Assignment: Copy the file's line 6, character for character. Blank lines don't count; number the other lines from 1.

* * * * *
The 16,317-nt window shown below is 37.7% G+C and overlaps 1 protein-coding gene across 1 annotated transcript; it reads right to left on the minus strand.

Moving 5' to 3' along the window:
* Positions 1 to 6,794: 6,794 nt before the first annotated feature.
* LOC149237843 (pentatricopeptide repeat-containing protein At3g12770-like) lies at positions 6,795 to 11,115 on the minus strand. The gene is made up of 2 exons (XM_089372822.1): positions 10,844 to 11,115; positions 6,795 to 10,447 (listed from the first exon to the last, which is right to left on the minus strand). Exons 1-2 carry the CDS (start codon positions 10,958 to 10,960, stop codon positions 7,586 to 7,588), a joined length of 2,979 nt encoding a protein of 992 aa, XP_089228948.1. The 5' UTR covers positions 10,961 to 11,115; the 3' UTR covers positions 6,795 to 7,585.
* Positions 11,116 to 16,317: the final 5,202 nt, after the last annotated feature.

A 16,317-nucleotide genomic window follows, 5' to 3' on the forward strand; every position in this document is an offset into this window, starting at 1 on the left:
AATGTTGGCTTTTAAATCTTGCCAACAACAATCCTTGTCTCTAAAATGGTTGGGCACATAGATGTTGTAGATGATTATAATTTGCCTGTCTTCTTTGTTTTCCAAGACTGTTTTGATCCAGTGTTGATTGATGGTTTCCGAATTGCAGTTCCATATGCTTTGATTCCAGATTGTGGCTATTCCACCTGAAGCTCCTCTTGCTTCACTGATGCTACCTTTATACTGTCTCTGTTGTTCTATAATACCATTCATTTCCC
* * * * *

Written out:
A 16,317-nucleotide genomic window follows, 5' to 3' on the forward strand; every position in this document is an offset into this window, starting at 1 on the left: